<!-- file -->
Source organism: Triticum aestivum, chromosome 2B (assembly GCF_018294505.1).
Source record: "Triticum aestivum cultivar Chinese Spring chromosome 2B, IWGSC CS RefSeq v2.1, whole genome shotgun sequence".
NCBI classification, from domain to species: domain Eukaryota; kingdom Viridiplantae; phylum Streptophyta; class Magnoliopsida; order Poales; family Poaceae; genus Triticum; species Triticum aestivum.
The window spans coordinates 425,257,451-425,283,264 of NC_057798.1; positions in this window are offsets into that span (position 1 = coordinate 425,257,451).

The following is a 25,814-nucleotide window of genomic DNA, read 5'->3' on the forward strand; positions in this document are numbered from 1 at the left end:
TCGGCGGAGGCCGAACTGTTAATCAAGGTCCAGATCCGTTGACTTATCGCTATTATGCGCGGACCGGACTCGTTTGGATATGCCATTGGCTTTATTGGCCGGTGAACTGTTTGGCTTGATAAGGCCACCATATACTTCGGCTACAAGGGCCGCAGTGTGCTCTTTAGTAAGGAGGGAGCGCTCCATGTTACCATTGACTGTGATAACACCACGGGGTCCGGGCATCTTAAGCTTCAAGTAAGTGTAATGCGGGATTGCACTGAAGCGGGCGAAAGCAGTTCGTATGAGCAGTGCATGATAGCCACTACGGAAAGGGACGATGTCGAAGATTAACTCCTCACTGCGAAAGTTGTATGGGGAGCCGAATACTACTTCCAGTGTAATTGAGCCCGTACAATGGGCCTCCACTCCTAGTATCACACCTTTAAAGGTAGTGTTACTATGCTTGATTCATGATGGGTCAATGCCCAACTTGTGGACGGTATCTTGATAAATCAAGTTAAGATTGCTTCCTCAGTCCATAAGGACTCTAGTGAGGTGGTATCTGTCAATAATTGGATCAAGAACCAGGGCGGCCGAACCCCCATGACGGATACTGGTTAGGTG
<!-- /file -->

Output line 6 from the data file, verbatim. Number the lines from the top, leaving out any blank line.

TCGGCGGAGGCCGAACTGTTAATCAAGGTCCAGATCCGTTGACTTATCGCTATTATGCGCGGACCGGACTCGTTTGGATATGCCATTGGCTTTATTGGCCGGTGAACTGTTTGGCTTGATAAGGCCACCATATACTTCGGCTACAAGGGCCGCAGTGTGCTCTTTAGTAAGGAGGGAGCGCTCCATGTTACCATTGACTGTGATAACACCACGGGGTCCGGGCATCTTAAGCTTCAAGTAAGTGTAATGCGGGATTGCACTGAAGCGGGCGAAAGCAGTTCGTATGAGCAGTGCATGATAGCCACTACGGAAAGGGACGATGTCGAAGATTAACTCCTCACTGCGAAAGTTGTATGGGGAGCCGAATACTACTTCCAGTGTAATTGAGCCCGTACAATGGGCCTCCACTCCTAGTATCACACCTTTAAAGGTAGTGTTACTATGCTTGATTCATGATGGGTCAATGCCCAACTTGTGGACGGTATCTTGATAAATCAAGTTAAGATTGCTTCCTCAGTCCATAAGGACTCTAGTGAGGTGGTATCTGTCAATAATTGGATCAAGAACCAGGGCGGCCGAACCCCCATGACGGATACTGGTTAGGTG